Airplaned Ears

Like dogs, coyotes may lower their ears, plastering them tightly against their heads when they are nervous or fearful, even as they approach another coyote seemingly happily to interact. It’s a very submissive approach used around parents, or even towards a more dominant or bullying sibling. This photo is of a youngster listening to his mother’s distressed howling after seeing a dog chase her: the youngster is anxious and frightened.

On a different plane are lowered ears which are not actually pinned back against the head. I call these, “airplaned ears”. These lowered ears seem to mean that they aren’t going to rock the boat or challenge the established hierarchy in any way. One of the ways coyotes communicate is with their ears. Lowered ears are an indicator and a communication of their mental state: harmless/unthreatening/accepting/no-contest. You might see a relaxed and contented coyote off in a field holding his/her ears this way.

Around humans, coyotes have customarily been wary, alert, but also at times curious and investigative. Around humans, their ears are normally alert and up in order to acutely capture sounds and attitudes that would warn them of danger. In areas where humans actually exploit coyotes, these traits are strong — it’s a clear-cut life and death matter for them to stay aware and alert, even at the furthest distances from humans. However, over more recent years here in San Francisco, and in many urban environments, this is different. Here, although coyotes remain wary of humans, humans are not seen so much as enemy killers, but simply as creatures to stay away from, out of caution, for the sake of coexistence.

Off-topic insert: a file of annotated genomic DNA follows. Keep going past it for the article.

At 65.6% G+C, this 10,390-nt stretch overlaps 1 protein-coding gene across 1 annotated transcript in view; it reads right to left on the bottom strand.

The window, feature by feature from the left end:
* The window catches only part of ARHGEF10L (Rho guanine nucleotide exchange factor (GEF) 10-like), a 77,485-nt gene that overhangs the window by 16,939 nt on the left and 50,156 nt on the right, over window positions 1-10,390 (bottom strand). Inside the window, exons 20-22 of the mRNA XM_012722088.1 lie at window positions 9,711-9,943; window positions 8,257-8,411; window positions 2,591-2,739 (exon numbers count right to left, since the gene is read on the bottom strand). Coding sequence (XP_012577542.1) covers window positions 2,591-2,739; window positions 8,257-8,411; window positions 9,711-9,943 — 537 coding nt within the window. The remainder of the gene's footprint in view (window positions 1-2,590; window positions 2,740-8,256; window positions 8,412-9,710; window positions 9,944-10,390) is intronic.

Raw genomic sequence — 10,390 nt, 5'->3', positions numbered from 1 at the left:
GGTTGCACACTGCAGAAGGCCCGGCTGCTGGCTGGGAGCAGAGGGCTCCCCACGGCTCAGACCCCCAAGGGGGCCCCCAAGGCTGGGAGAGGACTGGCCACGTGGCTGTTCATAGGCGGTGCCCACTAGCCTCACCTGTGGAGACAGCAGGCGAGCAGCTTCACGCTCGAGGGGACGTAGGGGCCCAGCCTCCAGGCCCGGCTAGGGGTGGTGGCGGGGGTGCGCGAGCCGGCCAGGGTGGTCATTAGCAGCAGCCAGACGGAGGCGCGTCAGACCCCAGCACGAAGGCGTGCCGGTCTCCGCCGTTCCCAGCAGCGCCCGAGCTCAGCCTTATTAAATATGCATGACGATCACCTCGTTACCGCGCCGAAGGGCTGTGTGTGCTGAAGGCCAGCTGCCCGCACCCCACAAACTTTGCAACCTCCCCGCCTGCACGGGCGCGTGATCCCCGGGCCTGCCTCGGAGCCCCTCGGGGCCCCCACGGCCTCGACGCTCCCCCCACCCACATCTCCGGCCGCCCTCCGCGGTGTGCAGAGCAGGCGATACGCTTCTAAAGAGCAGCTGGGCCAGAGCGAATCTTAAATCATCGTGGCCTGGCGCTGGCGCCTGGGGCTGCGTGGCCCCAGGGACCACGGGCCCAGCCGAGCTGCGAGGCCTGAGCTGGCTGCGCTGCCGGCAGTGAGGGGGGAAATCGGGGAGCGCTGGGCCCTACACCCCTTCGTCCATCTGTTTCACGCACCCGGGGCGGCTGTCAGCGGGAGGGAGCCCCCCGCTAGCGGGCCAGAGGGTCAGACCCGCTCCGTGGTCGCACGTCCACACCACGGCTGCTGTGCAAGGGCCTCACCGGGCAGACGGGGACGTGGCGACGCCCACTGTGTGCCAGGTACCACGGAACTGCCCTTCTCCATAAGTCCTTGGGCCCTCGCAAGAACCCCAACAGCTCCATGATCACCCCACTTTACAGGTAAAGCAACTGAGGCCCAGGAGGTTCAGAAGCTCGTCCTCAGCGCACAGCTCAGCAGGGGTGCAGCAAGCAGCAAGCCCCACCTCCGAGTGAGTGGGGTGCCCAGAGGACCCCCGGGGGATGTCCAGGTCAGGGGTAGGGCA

Recently here in San Francisco, I’ve been seeing a number of coyotes assume an airplaned ear stance around humans. People and coyotes cross paths regularly in urban areas, and almost all of these encounters are without incident: the biggest negative reactions tend to be frightened humans. And over the last several years, a lot more humans are out in the parks here in San Francisco than there were 15 years ago during which time the park department has cleared out a huge quantity of underbrush so that coyotes are more visible, and there are some more coyotes, all of which translate into more sightings and encounters with humans than ever, with more non-negative encounters and more positive interactions between people and coyotes — including, unfortunately, approaching, feeding and befriending them by humans. As a result, some of these animals are responding in a more docile manner to humans: instead of fleeing to out-of-sight areas, they are simply moving off a little distance — maybe just a few feet — which is the opportunistic distance at which they know they will be safe.